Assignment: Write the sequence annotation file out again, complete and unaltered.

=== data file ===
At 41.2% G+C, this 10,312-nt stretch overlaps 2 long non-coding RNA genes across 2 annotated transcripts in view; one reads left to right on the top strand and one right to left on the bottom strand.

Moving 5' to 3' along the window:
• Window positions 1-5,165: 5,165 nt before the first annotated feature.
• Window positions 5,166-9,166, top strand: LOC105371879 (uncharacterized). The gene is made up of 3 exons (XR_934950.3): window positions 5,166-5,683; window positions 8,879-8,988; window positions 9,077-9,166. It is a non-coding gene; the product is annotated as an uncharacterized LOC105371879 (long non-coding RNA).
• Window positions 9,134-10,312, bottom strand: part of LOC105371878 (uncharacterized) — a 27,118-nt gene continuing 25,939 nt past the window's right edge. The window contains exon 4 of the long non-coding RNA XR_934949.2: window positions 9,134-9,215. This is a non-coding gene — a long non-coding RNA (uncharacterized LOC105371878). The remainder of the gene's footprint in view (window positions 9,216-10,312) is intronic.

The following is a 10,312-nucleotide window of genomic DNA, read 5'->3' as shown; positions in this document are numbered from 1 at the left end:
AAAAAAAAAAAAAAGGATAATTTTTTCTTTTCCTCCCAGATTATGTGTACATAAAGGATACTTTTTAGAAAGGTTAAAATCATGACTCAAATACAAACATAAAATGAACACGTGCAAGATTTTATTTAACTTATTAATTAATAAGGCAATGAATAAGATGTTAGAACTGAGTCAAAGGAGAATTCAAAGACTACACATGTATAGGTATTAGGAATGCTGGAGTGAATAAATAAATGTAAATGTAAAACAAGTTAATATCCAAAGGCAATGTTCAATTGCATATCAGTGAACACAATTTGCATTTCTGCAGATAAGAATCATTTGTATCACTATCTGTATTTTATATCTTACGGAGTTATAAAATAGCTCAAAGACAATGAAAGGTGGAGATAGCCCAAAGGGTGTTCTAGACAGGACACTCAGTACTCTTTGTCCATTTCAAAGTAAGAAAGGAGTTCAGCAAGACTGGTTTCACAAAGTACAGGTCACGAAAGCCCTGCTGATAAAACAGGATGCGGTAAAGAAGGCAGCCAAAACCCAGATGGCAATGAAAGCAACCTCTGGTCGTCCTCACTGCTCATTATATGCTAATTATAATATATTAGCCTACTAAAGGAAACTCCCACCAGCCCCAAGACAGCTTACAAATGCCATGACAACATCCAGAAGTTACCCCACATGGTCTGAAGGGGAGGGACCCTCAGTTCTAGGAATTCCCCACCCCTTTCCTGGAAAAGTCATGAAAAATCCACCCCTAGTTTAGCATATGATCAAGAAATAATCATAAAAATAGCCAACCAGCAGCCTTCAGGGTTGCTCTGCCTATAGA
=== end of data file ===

At 41.2% G+C, this 10,312-nt stretch overlaps 2 long non-coding RNA genes across 2 annotated transcripts in view; one reads left to right on the top strand and one right to left on the bottom strand.

Moving 5' to 3' along the window:
• Window positions 1-5,165: 5,165 nt before the first annotated feature.
• Window positions 5,166-9,166, top strand: LOC105371879 (uncharacterized). The gene is made up of 3 exons (XR_934950.3): window positions 5,166-5,683; window positions 8,879-8,988; window positions 9,077-9,166. It is a non-coding gene; the product is annotated as an uncharacterized LOC105371879 (long non-coding RNA).
• Window positions 9,134-10,312, bottom strand: part of LOC105371878 (uncharacterized) — a 27,118-nt gene continuing 25,939 nt past the window's right edge. The window contains exon 4 of the long non-coding RNA XR_934949.2: window positions 9,134-9,215. This is a non-coding gene — a long non-coding RNA (uncharacterized LOC105371878). The remainder of the gene's footprint in view (window positions 9,216-10,312) is intronic.

The following is a 10,312-nucleotide window of genomic DNA, read 5'->3' as shown; positions in this document are numbered from 1 at the left end:
AAAAAAAAAAAAAAGGATAATTTTTTCTTTTCCTCCCAGATTATGTGTACATAAAGGATACTTTTTAGAAAGGTTAAAATCATGACTCAAATACAAACATAAAATGAACACGTGCAAGATTTTATTTAACTTATTAATTAATAAGGCAATGAATAAGATGTTAGAACTGAGTCAAAGGAGAATTCAAAGACTACACATGTATAGGTATTAGGAATGCTGGAGTGAATAAATAAATGTAAATGTAAAACAAGTTAATATCCAAAGGCAATGTTCAATTGCATATCAGTGAACACAATTTGCATTTCTGCAGATAAGAATCATTTGTATCACTATCTGTATTTTATATCTTACGGAGTTATAAAATAGCTCAAAGACAATGAAAGGTGGAGATAGCCCAAAGGGTGTTCTAGACAGGACACTCAGTACTCTTTGTCCATTTCAAAGTAAGAAAGGAGTTCAGCAAGACTGGTTTCACAAAGTACAGGTCACGAAAGCCCTGCTGATAAAACAGGATGCGGTAAAGAAGGCAGCCAAAACCCAGATGGCAATGAAAGCAACCTCTGGTCGTCCTCACTGCTCATTATATGCTAATTATAATATATTAGCCTACTAAAGGAAACTCCCACCAGCCCCAAGACAGCTTACAAATGCCATGACAACATCCAGAAGTTACCCCACATGGTCTGAAGGGGAGGGACCCTCAGTTCTAGGAATTCCCCACCCCTTTCCTGGAAAAGTCATGAAAAATCCACCCCTAGTTTAGCATATGATCAAGAAATAATCATAAAAATAGCCAACCAGCAGCCTTCAGGGTTGCTCTGCCTATAGA